Film Review: Walking Out

Reviewing Montana's latest backcountry-survival film. 

Roughneck mountain man Cal meets his 14-year-old son David at the airport. Once a year, they hunt together. David, who lives with his mother in Texas, is more proficient with his phone than a rifle, to the chagrin of his father. Despite the estranged duo’s animosity toward one another, Cal has decided that this year, David will get his first kill—a moose deep in the backcountry of the Crazy Mountains.

David reluctantly agrees, and a few reckless decisions later, a brutal backcountry experience forces them to work together or die. Through stunning drone footage and wildlife close-ups, the Crazies’ majesty is displayed alongside their perils; unethical hunting and ravenous grizzly bears are among the forces that sneak up, physically and spiritually, and pin those who aren’t vigilant. David must grow up overnight.

Twin brothers Andrew and Alex Smith direct this adaptation of David Quammen’s short story. Shot entirely in Montana, Walking Out flips the typical father-son narrative on its head: it is not David who yearns for attention, but Cal. Despite his hardened exterior, he wants more than anything for his son to know who he is, but the only language he speaks is hunting.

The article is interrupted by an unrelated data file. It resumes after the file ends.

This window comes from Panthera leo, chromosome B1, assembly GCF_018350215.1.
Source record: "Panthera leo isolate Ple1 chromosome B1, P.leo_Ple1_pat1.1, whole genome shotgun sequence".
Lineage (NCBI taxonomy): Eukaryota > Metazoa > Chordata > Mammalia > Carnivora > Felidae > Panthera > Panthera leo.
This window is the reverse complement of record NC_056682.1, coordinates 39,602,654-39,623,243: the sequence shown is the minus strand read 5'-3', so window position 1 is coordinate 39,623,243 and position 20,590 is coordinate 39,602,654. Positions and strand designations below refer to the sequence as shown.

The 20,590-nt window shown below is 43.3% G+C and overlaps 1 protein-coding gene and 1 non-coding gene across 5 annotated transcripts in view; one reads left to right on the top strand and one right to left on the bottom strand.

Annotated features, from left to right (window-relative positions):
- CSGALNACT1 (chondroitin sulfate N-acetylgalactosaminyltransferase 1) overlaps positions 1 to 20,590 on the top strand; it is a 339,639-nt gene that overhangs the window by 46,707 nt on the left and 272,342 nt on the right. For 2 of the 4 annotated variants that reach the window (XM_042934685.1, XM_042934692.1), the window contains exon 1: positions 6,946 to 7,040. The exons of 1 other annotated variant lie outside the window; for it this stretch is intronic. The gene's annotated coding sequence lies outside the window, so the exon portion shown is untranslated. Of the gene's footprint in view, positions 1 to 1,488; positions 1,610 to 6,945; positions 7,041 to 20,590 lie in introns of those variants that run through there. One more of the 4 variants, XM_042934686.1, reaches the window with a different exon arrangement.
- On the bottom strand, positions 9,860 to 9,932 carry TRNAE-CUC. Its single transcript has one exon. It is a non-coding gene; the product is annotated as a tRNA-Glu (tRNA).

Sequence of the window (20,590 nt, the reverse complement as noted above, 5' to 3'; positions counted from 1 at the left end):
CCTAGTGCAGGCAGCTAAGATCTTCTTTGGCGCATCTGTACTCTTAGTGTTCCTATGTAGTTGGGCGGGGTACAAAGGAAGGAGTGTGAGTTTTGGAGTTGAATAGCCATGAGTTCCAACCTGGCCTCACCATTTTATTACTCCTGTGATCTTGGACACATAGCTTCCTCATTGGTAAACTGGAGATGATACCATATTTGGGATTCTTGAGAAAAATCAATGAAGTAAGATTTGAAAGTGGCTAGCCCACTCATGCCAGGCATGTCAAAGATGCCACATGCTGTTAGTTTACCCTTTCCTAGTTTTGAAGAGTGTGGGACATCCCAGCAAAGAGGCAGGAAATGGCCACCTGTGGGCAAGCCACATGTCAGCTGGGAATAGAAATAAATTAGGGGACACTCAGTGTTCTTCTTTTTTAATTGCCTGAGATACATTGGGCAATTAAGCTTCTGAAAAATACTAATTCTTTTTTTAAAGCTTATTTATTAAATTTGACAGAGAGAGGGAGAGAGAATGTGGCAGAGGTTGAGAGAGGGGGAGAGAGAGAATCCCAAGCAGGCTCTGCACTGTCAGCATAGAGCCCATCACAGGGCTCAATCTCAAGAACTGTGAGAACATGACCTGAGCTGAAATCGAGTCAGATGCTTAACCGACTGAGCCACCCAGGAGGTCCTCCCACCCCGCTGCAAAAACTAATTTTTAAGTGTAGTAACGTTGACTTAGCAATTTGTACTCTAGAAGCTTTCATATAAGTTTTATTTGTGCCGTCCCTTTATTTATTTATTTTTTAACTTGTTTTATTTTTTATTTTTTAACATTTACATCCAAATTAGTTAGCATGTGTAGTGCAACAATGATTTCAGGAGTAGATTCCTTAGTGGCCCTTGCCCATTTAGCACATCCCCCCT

At times, hunting brings out the worst between father and son, and Walking Out leaves the audience frustrated by their stubbornness. But as many Montanans know, hunting is purer than the hunters themselves; it is an endeavor that can also bring out the best in people. In this case, it is the catalyst that allows Cal and David to see eye to eye for the first time.

When confronted with dark scenarios, Cal tells David, “You need to know this.” Now, to those who love the outdoors, I say the same in regards to this film. Walking Out hits the emotional nail of father-son bonding squarely on the head in the stunning Crazy Mountain wilderness. By the end, the most callused of mountain men will be wiping their tear-soaked beards.

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